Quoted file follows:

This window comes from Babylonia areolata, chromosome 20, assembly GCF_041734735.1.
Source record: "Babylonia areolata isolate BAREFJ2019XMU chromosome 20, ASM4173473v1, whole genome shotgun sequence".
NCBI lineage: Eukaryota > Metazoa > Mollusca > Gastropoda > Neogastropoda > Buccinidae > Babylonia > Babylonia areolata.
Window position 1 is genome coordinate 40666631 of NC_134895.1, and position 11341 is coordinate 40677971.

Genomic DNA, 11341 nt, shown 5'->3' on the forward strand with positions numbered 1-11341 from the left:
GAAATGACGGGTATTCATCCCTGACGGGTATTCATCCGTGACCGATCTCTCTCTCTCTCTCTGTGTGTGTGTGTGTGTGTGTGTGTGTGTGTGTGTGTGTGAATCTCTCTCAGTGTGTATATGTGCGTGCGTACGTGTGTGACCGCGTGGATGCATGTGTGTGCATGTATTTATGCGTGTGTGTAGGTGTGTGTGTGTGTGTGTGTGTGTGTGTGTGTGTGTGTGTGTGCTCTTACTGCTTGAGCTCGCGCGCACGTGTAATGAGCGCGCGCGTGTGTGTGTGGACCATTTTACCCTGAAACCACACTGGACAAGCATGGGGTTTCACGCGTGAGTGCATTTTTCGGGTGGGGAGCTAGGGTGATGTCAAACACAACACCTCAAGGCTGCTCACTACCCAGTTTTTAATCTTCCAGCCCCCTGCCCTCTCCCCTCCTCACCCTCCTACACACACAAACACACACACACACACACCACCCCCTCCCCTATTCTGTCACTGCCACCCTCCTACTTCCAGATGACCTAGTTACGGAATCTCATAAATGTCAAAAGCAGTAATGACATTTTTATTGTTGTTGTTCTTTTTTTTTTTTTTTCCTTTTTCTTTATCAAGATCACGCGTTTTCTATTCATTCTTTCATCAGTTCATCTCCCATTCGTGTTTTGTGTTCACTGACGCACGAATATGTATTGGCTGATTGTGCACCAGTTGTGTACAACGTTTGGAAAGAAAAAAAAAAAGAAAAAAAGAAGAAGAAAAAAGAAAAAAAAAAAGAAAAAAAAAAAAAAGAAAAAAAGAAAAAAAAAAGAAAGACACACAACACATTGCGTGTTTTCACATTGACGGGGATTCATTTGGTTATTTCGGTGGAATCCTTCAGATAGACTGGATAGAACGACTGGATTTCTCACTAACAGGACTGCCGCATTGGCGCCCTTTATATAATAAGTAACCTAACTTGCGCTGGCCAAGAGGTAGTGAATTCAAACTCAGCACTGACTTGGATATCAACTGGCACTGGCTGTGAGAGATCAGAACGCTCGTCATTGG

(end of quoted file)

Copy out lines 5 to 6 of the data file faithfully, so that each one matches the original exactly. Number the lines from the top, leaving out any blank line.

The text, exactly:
Genomic DNA, 11341 nt, shown 5'->3' on the forward strand with positions numbered 1-11341 from the left:
GAAATGACGGGTATTCATCCCTGACGGGTATTCATCCGTGACCGATCTCTCTCTCTCTCTCTGTGTGTGTGTGTGTGTGTGTGTGTGTGTGTGTGTGTGTGAATCTCTCTCAGTGTGTATATGTGCGTGCGTACGTGTGTGACCGCGTGGATGCATGTGTGTGCATGTATTTATGCGTGTGTGTAGGTGTGTGTGTGTGTGTGTGTGTGTGTGTGTGTGTGTGTGTGTGCTCTTACTGCTTGAGCTCGCGCGCACGTGTAATGAGCGCGCGCGTGTGTGTGTGGACCATTTTACCCTGAAACCACACTGGACAAGCATGGGGTTTCACGCGTGAGTGCATTTTTCGGGTGGGGAGCTAGGGTGATGTCAAACACAACACCTCAAGGCTGCTCACTACCCAGTTTTTAATCTTCCAGCCCCCTGCCCTCTCCCCTCCTCACCCTCCTACACACACAAACACACACACACACACACCACCCCCTCCCCTATTCTGTCACTGCCACCCTCCTACTTCCAGATGACCTAGTTACGGAATCTCATAAATGTCAAAAGCAGTAATGACATTTTTATTGTTGTTGTTCTTTTTTTTTTTTTTTCCTTTTTCTTTATCAAGATCACGCGTTTTCTATTCATTCTTTCATCAGTTCATCTCCCATTCGTGTTTTGTGTTCACTGACGCACGAATATGTATTGGCTGATTGTGCACCAGTTGTGTACAACGTTTGGAAAGAAAAAAAAAAAGAAAAAAAGAAGAAGAAAAAAGAAAAAAAAAAAGAAAAAAAAAAAAAAGAAAAAAAGAAAAAAAAAAGAAAGACACACAACACATTGCGTGTTTTCACATTGACGGGGATTCATTTGGTTATTTCGGTGGAATCCTTCAGATAGACTGGATAGAACGACTGGATTTCTCACTAACAGGACTGCCGCATTGGCGCCCTTTATATAATAAGTAACCTAACTTGCGCTGGCCAAGAGGTAGTGAATTCAAACTCAGCACTGACTTGGATATCAACTGGCACTGGCTGTGAGAGATCAGAACGCTCGTCATTGG